All of a sudden, Mom is thinking that her sister recently died, it's been six years since my Aunt passed. - AgingCare.com

All of a sudden, Mom is thinking that her sister recently died, it's been six years since my Aunt passed.

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I tried to reassure Mom by saying she must have had a vivid dream, so it feels real to her. She is also imagining that her brother's wife took things from her sister's home. I wonder what is happening in Mom's brain that is causing her to believe these stories.

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I think I would have a frank discussion with the neurologist, IF these delusions are not a result of a UTI, I'd ask him what is causing it. I've never heard of someone being fine, but having delusions and making false accusations. Those are classic symptoms of dementia. So, I'd insist on some answers. Maybe, even consult with a Geriatric psychiatrist.

When she sees the Neurologist, does he rely on only her responses or do you inform him of things she doing, such as incorrectly remembering someone's death and making false accusations against them. Does she have any other oddities that you have observed? Any, weight loss, lack of hygiene, loss of interest in activities, writing notes to herself, searching for the right word that is hard for her to find, agitation, etc?

Some people who have dementia also have depression. I'd discuss the med he's prescribed her and see if it's benefiting her. My mom takes Lexapro and it really has helped her mental state. (She doesn't have dementia.)
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I've seen others post that a UTI (or other undiagnosed infection) can cause confusion in elders, you might want to check that out.
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Up until a year ago, she had been seeing a neurologist every six months for an unrelated symptom which eventually got resolved with a pace maker. This was before they figured out it was her heart, the neurologist had wrongly put her on a drug for seizures.

At that point we made an appointment for mom to see another Neurologist with a different Group. After her appointment the other day, she is not scheduled until a year from now. With this new group she was evaluated by a Dr. once, and since has be seeing a specialist in gerontology.
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Sunnygirl 1 thank you. One of my concerns is that Mom has imagined and expressed annoyance that my other Aunt has taken things from my Mom's sister's home. I would not want Mom to hurt my other Aunt with unfounded accusations. I can see the stress that Mom is feeling thinking this is true. I try to talk to her about it, and then as you said move on to talk about something more cheerful. Until it comes up again.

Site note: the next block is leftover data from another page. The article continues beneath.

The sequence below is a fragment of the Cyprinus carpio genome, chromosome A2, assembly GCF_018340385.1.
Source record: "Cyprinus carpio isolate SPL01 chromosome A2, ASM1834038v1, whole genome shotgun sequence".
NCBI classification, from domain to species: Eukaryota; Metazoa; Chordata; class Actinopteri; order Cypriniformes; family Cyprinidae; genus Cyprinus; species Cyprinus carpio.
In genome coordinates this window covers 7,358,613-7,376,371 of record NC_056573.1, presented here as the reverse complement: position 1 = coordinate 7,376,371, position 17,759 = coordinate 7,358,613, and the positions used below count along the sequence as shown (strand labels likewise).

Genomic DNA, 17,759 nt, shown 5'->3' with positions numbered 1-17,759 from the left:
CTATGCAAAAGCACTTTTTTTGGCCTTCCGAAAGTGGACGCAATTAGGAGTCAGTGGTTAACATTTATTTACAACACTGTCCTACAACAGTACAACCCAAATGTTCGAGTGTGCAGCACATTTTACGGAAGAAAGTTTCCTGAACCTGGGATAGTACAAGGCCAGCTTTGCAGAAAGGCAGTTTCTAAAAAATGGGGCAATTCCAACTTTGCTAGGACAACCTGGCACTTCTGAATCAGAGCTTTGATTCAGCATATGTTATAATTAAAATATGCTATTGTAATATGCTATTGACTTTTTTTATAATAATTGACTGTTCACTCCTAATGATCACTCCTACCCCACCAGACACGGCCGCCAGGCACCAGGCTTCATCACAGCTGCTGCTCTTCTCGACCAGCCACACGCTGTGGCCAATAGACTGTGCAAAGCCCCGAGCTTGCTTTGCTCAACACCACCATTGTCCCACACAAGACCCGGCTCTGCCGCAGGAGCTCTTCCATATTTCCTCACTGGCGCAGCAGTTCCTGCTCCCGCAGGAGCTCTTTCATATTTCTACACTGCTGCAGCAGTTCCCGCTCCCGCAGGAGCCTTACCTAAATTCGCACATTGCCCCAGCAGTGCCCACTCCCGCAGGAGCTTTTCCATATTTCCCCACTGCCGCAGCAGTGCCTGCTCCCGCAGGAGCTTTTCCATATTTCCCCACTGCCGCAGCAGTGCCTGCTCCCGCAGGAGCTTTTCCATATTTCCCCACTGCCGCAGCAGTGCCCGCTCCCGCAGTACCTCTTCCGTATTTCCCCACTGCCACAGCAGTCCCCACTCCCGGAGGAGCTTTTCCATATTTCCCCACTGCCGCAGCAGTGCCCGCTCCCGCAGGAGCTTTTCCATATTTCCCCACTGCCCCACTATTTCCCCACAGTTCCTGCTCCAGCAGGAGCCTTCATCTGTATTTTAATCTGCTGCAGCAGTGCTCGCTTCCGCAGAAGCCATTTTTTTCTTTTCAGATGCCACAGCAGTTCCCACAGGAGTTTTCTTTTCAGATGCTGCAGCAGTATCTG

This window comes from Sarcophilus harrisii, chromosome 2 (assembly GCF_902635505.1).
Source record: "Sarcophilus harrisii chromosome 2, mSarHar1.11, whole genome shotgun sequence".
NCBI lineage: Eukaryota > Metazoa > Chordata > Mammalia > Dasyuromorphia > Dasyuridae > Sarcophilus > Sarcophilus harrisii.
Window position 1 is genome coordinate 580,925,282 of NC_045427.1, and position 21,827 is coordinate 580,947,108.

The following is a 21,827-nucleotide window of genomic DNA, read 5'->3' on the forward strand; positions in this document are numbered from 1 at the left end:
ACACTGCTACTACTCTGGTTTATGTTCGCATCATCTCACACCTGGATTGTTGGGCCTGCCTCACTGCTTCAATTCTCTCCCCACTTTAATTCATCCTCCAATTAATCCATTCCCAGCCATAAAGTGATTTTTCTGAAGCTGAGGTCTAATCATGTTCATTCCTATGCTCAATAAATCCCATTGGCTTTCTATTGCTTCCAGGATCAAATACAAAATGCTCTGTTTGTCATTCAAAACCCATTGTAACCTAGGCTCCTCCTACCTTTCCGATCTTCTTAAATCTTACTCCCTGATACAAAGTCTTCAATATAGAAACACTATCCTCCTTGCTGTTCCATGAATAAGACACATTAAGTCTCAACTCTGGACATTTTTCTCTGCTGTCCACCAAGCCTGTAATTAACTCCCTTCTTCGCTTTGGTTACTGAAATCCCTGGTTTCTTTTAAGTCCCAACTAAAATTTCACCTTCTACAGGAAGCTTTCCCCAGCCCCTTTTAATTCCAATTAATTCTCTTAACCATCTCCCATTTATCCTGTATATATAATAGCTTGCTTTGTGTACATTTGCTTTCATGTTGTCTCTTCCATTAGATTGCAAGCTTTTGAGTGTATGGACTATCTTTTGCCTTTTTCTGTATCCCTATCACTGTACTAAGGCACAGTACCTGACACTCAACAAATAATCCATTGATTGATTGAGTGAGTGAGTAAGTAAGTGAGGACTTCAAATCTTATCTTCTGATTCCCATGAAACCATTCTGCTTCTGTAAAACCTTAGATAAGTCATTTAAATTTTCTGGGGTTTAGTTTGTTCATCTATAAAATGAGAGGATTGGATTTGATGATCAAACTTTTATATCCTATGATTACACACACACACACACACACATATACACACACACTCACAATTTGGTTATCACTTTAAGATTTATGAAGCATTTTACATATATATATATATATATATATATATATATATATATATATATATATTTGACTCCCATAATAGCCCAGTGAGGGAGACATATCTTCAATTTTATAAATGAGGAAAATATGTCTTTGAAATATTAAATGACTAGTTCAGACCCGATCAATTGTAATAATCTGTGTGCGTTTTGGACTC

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I don't think the average person isn't seeing a neurologist every 6 months, why is your mom? And is this doctor a specialist in dementia or gerontology?
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Thank you for your response. Mom had an appointment with neurology a week ago, I asked if it could be a form of mild dementia. The CRNP said she didn't recall diagnosing Mom with Dementia. I felt a bit like she was brushing off my question. Instead she thought Mom was experiencing anxiety, Lexapro was mentioned as an option. I think Mom does have anxiety, but would that cause her to be confused? Every six month appointment Mom has with neurology comes down to a diagnosis of normal age related symptoms, and an option to take a drug. Mom does not want to add more medications to the list of what she is presently taking. One of the side effects of Lexapro is diziness. I wish I knew how to help Mom to not feel confused. I tend to agree with her that another drug with side effects may not be the best answer.
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Your profile says that your mom has Alzheimers/dementia. Is that right?

Delusions or incorrect memories are quite common with these conditions. But, it's wise to report any change in mental status to her doctor. She could have a UTI or something else that is causing it.

If it is the dementia, I'd just try to assure and comfort her. Trying to explain how long since her sister died really isn't likely to work. The brain often does allow new information like that, so, I'd try to agree with beliefs, comfort her and then distract with a new topic. Such as, yes, we miss her and love her, but, she was such a wonderful person. Can you help me sort some Christmas cards to send to friends and family? Just something to get her mind on other happier subjects.
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Dementia of some sort is what's likely to be happening. Take her to the doctor for an evaluation.
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